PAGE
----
We’ve talked a lot about our Dark Days Challenge dinners, and even occasionally mention our lunchtime trials, but — aside from our “free-range” egg dilemma — we’ve rarely made a peep about breakfast. The truth of the matter is we’re in a bit of a rut: Nearly every morning, Cameron eats an over-easy egg and a slice of Acme toast with Spring Hill farmstead butter. Not such a fan of the usual breakfast fare, morning often finds me dipping into leftovers, cannibalizing my lunch, or scrounging some other non-breakfasty breakfast.
But when the weekends roll around, it’s big-breakfast time for both of us. Every Saturday, we head to the Primavera stand at the Ferry Plaza Farmers’ Market at the start of our shopping rounds. We’re so predictable that David and Paulette know us by name, tease us when we’re bleary-eyed, and generally treat us like the regulars we are. Some days we split a single order of chilaquiles, but more often — especially if there’s something else on the changing menu that catches our eye, like fish tacos, perhaps, or tacos al pastor — we’ll each get our own plate and share. Primavera’s tortillas and chips aren’t made from local corn, but they do manufacture both items in Napa, and purchase their eggs and produce from local farms. Judged by volume, our Saturday breakfasts probably don’t quite make it to the 90%-local mark, but we’re content with understanding exactly where our food is coming from, and knowing that we’re directly supporting such a fabulous crew.
We often stay up late on Saturday nights, so Sunday breakfast is more of a brunch-time affair. Sometimes we’ll brown some homemade pork sausage and Cameron will whip up biscuits and gravy with scrambled eggs. Other times we’ll simply fry up some local bacon — we alternate between Fatted Calf and Range Brothers — and serve it alongside two of Cameron’s perfect basted eggs and a slice of Acme toast topped with June Taylor preserves or local honey. We rarely plan these Sunday meals in advance, and yet they’re always wonderful.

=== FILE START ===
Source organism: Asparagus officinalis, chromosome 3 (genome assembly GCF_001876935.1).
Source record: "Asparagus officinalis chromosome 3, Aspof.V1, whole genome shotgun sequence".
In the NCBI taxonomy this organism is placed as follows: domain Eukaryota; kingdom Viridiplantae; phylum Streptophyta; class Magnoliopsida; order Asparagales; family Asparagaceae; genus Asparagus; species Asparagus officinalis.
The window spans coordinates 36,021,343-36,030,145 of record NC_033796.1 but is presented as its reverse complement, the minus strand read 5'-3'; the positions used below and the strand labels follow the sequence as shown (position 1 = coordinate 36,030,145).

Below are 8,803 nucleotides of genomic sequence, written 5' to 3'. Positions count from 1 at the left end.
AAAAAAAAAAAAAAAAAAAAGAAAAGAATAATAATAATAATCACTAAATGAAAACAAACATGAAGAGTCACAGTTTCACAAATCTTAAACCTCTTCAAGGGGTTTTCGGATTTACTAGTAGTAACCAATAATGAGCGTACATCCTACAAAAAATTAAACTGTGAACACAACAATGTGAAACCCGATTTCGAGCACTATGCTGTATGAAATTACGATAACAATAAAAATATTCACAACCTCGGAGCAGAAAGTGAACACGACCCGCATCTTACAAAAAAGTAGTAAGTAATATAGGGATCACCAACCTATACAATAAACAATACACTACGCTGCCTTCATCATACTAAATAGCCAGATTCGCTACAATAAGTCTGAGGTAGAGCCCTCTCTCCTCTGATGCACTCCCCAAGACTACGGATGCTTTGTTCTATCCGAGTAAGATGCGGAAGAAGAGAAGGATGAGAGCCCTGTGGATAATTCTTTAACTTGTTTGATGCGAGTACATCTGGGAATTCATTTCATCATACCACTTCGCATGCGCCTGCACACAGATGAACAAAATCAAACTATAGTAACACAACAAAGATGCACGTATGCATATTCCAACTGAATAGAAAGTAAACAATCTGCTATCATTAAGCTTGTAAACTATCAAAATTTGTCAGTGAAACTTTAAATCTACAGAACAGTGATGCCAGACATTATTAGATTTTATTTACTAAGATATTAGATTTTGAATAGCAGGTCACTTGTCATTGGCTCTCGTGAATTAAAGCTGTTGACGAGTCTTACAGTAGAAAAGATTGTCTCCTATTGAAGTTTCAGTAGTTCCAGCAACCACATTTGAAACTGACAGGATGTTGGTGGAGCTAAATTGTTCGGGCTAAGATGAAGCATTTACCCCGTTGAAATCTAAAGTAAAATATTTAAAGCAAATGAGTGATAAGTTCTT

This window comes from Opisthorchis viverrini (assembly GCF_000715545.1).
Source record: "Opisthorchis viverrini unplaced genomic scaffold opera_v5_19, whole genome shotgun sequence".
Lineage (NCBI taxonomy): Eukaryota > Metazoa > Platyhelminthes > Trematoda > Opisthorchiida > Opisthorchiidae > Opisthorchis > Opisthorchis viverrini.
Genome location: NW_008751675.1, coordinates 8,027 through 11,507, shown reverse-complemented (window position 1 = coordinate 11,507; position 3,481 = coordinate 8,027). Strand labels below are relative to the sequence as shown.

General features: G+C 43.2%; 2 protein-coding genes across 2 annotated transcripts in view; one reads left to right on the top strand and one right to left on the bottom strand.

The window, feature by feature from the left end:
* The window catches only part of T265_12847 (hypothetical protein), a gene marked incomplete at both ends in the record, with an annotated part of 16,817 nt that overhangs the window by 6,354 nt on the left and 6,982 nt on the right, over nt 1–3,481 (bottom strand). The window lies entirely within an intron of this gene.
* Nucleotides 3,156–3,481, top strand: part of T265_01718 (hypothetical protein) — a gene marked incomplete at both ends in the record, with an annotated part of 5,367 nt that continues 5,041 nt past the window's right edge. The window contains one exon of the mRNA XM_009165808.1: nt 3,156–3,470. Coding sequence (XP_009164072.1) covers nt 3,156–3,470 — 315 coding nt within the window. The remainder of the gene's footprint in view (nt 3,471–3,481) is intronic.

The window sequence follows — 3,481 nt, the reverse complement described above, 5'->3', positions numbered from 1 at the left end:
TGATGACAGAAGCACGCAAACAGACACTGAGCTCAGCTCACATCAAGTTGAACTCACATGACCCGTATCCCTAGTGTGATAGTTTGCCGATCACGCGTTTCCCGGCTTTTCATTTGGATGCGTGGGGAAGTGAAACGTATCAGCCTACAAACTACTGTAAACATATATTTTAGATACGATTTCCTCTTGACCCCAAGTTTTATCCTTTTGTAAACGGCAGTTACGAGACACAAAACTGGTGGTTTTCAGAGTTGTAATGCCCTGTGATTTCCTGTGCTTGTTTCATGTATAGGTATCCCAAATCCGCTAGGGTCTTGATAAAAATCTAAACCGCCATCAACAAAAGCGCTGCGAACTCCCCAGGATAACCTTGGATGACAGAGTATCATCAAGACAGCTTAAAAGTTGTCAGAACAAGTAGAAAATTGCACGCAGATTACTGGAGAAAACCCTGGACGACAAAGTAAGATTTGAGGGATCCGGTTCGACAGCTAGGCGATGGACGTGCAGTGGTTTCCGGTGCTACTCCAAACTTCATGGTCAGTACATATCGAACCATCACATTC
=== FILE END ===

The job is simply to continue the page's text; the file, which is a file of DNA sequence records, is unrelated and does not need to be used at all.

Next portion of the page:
During the first part of the month, we had two of my favorite brunches of all time: a post-porchetta batch of hash with poached eggs and buttery toast, and a plate of custardy French toast made from leftover baguette slices (we froze two bags full after the cocktail party!) alongside Range Brothers sausage. With the exception of maple syrup, and the flour in the locally made bread, everything on our table on both mornings was 100% local. And 100% fabulous.
For the most part, we stuck with old favorites and tried-and-true options for lunches and dinners in the first part of the month; even our Valentine’s Day dinner was a simple grilled steak with creamed spinach and roasted potatoes, with ice-cream sundaes for dessert. We did have one out-of-the-ordinary supper: A picnic in a cozy downtown hotel room. Much as I’d love to tell you that we planned a romantic escape, the truth is that the overgrown frat-boy who lives in the house next door decided to have (yet another) all-night party, and we had to evacuate.
While Cameron packed up the dogs and our overnight bag, I headed to a local supermarket for makeshift meal provisions. The locavore-friendly pickings at the Bristol Farms around the corner from my office are pretty slim, but I did manage to score a crusty loaf of Artisan bread, some respectable sopressatta from a outfit called Ticino (a second-label brand from local mega-brand Columbus, it turns out), and a couple of nice local cheeses. A quick stop at CocoaBella turned up just two locally made treats: peanut butterflies and salt caramels from Charles Chocolates — a sweet ending to an otherwise hectic evening.
Dark Days Ticker — February 1 to 14
- Dark Days meals at home: 8 dinners, 2 brunches, most breakfasts
- Locavore dining-out: Range
- New recipes: Chard gratin, Coq au vin
- Old faves: porchetta, pork hash, shaved fennel salad, Clearman’s red cabbage slaw
- Freezer fodder: Rigatoni Bolognese, Cameron’s chicken soup
New local items in the pantry:
- Capellino spinach-ricotta ravioli (San Francisco — 5 miles)
- Charles Chocolates (Emeryville — 13 miles)
- Ticino sopressata (Hayward — 35 miles)
- Marin Sun Farms range roosters & stewing hens (Point Reyes Station — 43 miles)
- Artisan Bakers sweet batard (Sonoma — 47 miles)
- Barbara’s Natural potato chips (Petaluma — 51 miles)
- Rancho Gordo chiles de arbol (Napa — 51 miles)
– Marin Roots Farm mâche/lambs lettuce (Petaluma — 52 miles)
- Fiscalini Farmstead ‘San Joaquin Gold’ grating cheese (Modesto — 87 miles)